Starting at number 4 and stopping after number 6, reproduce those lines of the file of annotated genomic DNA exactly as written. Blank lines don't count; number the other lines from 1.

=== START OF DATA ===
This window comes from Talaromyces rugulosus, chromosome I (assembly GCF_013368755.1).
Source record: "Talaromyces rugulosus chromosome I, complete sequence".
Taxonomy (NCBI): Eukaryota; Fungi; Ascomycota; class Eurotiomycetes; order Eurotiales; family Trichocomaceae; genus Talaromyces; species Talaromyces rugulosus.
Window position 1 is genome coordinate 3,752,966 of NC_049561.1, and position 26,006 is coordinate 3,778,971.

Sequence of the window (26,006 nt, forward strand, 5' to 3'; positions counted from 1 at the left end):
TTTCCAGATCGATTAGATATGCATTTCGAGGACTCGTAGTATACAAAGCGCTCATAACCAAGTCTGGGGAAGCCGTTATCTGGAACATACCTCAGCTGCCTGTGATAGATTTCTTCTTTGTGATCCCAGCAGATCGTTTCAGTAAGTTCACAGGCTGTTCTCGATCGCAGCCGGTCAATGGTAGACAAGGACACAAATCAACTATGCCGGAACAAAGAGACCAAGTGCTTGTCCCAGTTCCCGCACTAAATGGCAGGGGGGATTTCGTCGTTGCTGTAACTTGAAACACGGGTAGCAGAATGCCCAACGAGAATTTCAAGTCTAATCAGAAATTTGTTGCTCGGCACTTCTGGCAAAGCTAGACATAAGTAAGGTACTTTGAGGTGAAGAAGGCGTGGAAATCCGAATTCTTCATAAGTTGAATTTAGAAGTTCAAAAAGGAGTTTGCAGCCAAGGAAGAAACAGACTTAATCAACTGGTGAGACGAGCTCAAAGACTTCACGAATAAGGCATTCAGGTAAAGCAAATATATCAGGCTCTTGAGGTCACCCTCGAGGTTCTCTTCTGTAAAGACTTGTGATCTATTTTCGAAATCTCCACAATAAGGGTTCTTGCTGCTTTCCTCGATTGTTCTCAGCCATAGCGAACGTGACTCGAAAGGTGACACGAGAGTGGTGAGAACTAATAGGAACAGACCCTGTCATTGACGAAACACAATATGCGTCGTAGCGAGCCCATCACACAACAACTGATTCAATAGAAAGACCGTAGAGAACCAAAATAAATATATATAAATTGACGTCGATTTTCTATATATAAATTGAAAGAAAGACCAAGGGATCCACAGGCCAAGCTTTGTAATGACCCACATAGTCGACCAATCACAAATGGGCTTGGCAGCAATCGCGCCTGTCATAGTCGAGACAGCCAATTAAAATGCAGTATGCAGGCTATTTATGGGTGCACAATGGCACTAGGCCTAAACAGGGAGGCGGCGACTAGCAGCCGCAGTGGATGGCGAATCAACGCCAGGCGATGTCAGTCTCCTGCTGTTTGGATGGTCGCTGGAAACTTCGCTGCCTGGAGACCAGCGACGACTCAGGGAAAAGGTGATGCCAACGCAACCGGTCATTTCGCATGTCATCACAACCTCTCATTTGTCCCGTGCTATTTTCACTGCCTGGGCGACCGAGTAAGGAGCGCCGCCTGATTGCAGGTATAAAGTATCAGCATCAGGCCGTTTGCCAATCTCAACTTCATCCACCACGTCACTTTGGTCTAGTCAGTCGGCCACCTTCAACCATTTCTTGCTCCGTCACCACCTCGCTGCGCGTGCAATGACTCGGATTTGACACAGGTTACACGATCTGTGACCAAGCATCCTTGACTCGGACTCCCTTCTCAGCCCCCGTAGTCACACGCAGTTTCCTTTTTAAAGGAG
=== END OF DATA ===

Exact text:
Window position 1 is genome coordinate 3,752,966 of NC_049561.1, and position 26,006 is coordinate 3,778,971.

Sequence of the window (26,006 nt, forward strand, 5' to 3'; positions counted from 1 at the left end):
TTTCCAGATCGATTAGATATGCATTTCGAGGACTCGTAGTATACAAAGCGCTCATAACCAAGTCTGGGGAAGCCGTTATCTGGAACATACCTCAGCTGCCTGTGATAGATTTCTTCTTTGTGATCCCAGCAGATCGTTTCAGTAAGTTCACAGGCTGTTCTCGATCGCAGCCGGTCAATGGTAGACAAGGACACAAATCAACTATGCCGGAACAAAGAGACCAAGTGCTTGTCCCAGTTCCCGCACTAAATGGCAGGGGGGATTTCGTCGTTGCTGTAACTTGAAACACGGGTAGCAGAATGCCCAACGAGAATTTCAAGTCTAATCAGAAATTTGTTGCTCGGCACTTCTGGCAAAGCTAGACATAAGTAAGGTACTTTGAGGTGAAGAAGGCGTGGAAATCCGAATTCTTCATAAGTTGAATTTAGAAGTTCAAAAAGGAGTTTGCAGCCAAGGAAGAAACAGACTTAATCAACTGGTGAGACGAGCTCAAAGACTTCACGAATAAGGCATTCAGGTAAAGCAAATATATCAGGCTCTTGAGGTCACCCTCGAGGTTCTCTTCTGTAAAGACTTGTGATCTATTTTCGAAATCTCCACAATAAGGGTTCTTGCTGCTTTCCTCGATTGTTCTCAGCCATAGCGAACGTGACTCGAAAGGTGACACGAGAGTGGTGAGAACTAATAGGAACAGACCCTGTCATTGACGAAACACAATATGCGTCGTAGCGAGCCCATCACACAACAACTGATTCAATAGAAAGACCGTAGAGAACCAAAATAAATATATATAAATTGACGTCGATTTTCTATATATAAATTGAAAGAAAGACCAAGGGATCCACAGGCCAAGCTTTGTAATGACCCACATAGTCGACCAATCACAAATGGGCTTGGCAGCAATCGCGCCTGTCATAGTCGAGACAGCCAATTAAAATGCAGTATGCAGGCTATTTATGGGTGCACAATGGCACTAGGCCTAAACAGGGAGGCGGCGACTAGCAGCCGCAGTGGATGGCGAATCAACGCCAGGCGATGTCAGTCTCCTGCTGTTTGGATGGTCGCTGGAAACTTCGCTGCCTGGAGACCAGCGACGACTCAGGGAAAAGGTGATGCCAACGCAACCGGTCATTTCGCATGTCATCACAACCTCTCATTTGTCCCGTGCTATTTTCACTGCCTGGGCGACCGAGTAAGGAGCGCCGCCTGATTGCAGGTATAAAGTATCAGCATCAGGCCGTTTGCCAATCTCAACTTCATCCACCACGTCACTTTGGTCTAGTCAGTCGGCCACCTTCAACCATTTCTTGCTCCGTCACCACCTCGCTGCGCGTGCAATGACTCGGATTTGACACAGGTTACACGATCTGTGACCAAGCATCCTTGACTCGGACTCCCTTCTCAGCCCCCGTAGTCACACGCAGTTTCCTTTTTAAAGGAG